Becoming a professional baseball player was a life-long goal for me. Signing a contract to play in the Oakland A’s minor league system was emotionally satisfying, validating years of hard work. However, as satisfying as it was, there was also a downside to professional baseball. Everyone who has ever played professional baseball learns very quickly, that although the competition is better and the game itself hasn’t changed, we weren’t just playing baseball anymore. We were in the business of playing baseball.

Every minor league player has the same dream and shares a common goal– playing in the big leagues. But for 95% of them, the dream comes to an end in the minor leagues. To see one of your teammates released, and realizing it was the end of a life-long dream was painful. It was almost as if someone had died, and in a very real way part of them had. The joyful innocence of a neighborhood pick-up game was a distant memory, replaced by the harsh realities of professional baseball.

Most of the major league players I have known will tell you that their time in the minor leagues was more enjoyable than the time spent in the majors, if for no other reason than minor league players spend more time together. Major league players live with their families at home and have a room to themselves on the road. Minor league players are roommates at home and on the road. They endure 10 hour bus rides, worry about playing time, slumps, injuries, and the possibility of being released. Most of all, they share the dream of playing in the big leagues.

I got off to a great start in my second year playing for the 1976 Chattanooga Lookouts, the Double A affiliate for the Oakland A’s. I was 8-3 half way through the season, had a moving fastball in the mid 90’s, and good command of a sharp breaking slider. If it weren’t for the fact that the A’s were a team with several established veteran pitchers, I would likely have been called up to the big leagues at that time.

In 1976, baseball was in the early years of free agency. By mid season, A’s owner Charles Finley decided to trade and sell off his star players rather than lose them to free agency. Catfish Hunter had been traded to the Yankees and Reggie Jackson to the Orioles. When Finley attempted to sell Vida Blue, Rollie Fingers, and Sal Bando, Bowie Kuhn who was the Commissioner of baseball prohibited the sale, saying that, “It wasn’t in the best interests of baseball”. Well it sure would have been in my best interests!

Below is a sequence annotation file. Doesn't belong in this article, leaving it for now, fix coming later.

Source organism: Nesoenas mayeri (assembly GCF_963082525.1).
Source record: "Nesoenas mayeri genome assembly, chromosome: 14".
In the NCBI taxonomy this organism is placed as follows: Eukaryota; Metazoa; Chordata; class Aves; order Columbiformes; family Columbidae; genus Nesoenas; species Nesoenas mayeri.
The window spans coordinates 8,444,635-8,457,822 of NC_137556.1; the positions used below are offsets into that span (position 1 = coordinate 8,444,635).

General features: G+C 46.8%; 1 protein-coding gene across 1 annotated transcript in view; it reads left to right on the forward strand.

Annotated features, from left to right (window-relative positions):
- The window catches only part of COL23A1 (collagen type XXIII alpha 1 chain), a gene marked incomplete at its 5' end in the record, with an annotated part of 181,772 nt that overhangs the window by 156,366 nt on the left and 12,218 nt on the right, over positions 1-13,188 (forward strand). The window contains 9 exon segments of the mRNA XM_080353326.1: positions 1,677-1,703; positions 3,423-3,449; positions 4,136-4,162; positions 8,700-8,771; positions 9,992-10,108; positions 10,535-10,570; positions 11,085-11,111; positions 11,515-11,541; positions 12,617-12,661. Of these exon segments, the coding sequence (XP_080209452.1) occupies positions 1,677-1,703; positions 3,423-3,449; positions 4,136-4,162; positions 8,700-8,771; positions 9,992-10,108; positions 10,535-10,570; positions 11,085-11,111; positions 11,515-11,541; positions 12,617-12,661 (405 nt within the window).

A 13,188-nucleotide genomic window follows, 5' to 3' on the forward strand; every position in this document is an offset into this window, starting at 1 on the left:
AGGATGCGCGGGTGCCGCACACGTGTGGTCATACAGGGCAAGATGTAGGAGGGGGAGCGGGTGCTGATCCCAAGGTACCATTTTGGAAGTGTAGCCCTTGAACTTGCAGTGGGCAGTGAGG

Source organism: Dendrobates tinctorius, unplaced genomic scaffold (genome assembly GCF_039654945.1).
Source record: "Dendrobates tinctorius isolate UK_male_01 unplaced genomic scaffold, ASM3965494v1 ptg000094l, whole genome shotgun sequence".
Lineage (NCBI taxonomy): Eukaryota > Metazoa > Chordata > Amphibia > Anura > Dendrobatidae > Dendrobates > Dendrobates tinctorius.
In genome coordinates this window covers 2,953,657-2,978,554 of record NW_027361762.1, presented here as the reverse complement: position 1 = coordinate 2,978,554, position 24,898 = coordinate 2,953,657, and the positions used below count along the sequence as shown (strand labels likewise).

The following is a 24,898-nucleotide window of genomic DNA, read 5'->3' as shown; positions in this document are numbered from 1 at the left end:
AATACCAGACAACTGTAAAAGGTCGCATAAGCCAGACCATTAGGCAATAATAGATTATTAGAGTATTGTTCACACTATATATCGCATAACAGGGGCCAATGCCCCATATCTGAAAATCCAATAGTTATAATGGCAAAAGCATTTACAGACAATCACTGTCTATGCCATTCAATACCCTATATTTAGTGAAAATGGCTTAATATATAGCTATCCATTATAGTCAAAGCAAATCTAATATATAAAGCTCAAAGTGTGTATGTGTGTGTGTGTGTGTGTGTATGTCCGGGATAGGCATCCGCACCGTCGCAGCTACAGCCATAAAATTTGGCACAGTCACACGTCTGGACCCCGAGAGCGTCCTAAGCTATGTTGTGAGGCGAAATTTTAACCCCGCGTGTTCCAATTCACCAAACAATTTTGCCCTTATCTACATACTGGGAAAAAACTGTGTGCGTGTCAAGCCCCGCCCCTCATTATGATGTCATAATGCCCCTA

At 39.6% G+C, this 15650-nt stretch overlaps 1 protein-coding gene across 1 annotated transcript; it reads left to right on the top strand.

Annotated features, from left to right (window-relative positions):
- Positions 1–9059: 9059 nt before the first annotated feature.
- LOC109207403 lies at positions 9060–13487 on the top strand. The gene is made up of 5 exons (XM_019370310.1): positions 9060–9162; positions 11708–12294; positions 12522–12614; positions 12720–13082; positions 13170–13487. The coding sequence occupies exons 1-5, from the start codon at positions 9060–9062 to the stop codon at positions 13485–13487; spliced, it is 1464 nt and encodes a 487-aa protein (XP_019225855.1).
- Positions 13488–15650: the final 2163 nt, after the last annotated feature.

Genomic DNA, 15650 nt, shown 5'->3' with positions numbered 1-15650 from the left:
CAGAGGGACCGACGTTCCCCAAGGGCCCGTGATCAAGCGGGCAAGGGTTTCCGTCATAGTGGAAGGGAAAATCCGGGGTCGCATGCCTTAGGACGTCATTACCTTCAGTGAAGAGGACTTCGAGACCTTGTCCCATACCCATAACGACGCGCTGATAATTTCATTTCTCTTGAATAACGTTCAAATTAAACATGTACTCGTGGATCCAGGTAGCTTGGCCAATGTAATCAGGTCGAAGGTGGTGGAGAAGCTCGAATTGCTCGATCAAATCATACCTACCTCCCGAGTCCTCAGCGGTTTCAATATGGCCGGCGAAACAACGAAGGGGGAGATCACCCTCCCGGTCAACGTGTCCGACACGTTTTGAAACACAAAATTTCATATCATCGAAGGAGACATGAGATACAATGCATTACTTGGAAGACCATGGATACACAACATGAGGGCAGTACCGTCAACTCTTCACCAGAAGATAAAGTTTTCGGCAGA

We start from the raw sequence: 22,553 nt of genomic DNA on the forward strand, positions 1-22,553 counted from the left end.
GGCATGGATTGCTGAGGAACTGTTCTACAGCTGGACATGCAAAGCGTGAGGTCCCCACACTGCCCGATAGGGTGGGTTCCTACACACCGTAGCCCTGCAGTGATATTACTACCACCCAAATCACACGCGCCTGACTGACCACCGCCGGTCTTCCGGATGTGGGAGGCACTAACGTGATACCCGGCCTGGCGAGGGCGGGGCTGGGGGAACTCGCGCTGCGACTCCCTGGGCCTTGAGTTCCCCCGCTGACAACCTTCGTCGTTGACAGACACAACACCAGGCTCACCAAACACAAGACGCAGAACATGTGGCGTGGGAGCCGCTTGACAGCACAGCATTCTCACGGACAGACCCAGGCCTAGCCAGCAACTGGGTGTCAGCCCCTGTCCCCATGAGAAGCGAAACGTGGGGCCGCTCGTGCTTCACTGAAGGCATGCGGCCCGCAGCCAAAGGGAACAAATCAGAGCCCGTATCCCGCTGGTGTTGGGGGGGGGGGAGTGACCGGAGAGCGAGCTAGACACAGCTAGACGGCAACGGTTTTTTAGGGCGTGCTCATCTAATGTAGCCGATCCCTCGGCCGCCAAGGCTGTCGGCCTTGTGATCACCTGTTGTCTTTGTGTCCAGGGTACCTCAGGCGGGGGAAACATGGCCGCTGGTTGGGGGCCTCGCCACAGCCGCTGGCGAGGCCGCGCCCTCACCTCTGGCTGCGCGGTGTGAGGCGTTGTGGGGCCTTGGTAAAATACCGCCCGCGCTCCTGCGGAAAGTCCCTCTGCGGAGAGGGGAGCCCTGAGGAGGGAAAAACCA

There is a very good chance that if those transactions had been allowed, I would have been pitching for the A’s that summer. Unfortunately I tore a tendon in my elbow later that season, eventually underwent elbow surgery, and spent the next two years in rehabilitation, trying to get back on the path to the big leagues. I became a different pitcher by necessity. The velocity and movement on my fastball were diminished, and a curveball replaced my slider. The narrow and treacherous path to the big leagues became even more precarious.

In June of 1979, I finally made it to the Promised Land. I won my first game in Yankee Stadium in July. I felt privileged to have competed on the same field as Ruth, Gehrig, and DiMaggio, but even better having beaten the defending World Champions. I ended up with an 8-7 record on a team that lost 108 games.

Brian Kingman Sports IllustratedPrior to the 1980 season, the A’s hired Billy Martin to manage the team. He turned a horrible (54-108) team into a winning team (83-79) by maximizing the team’s strengths which were starting pitching and speed. Rickey Henderson stole 100 bases. We led the league in ERA, and set a modern day record with 94 complete games.

1980 was also the year I lost 20 games. Despite pitching well, I suffered from a lack of offensive support. 20 game losers are almost always found on 90-100 loss teams. However, I managed to lose 20 games on a winning team, something that hadn’t been done since 1922, and very likely will never happen again. The hardest part of losing 20 games for me was that I was the only one losing. The twenty game losers on those 100 loss teams had company. They say misery loves company, but I was all alone!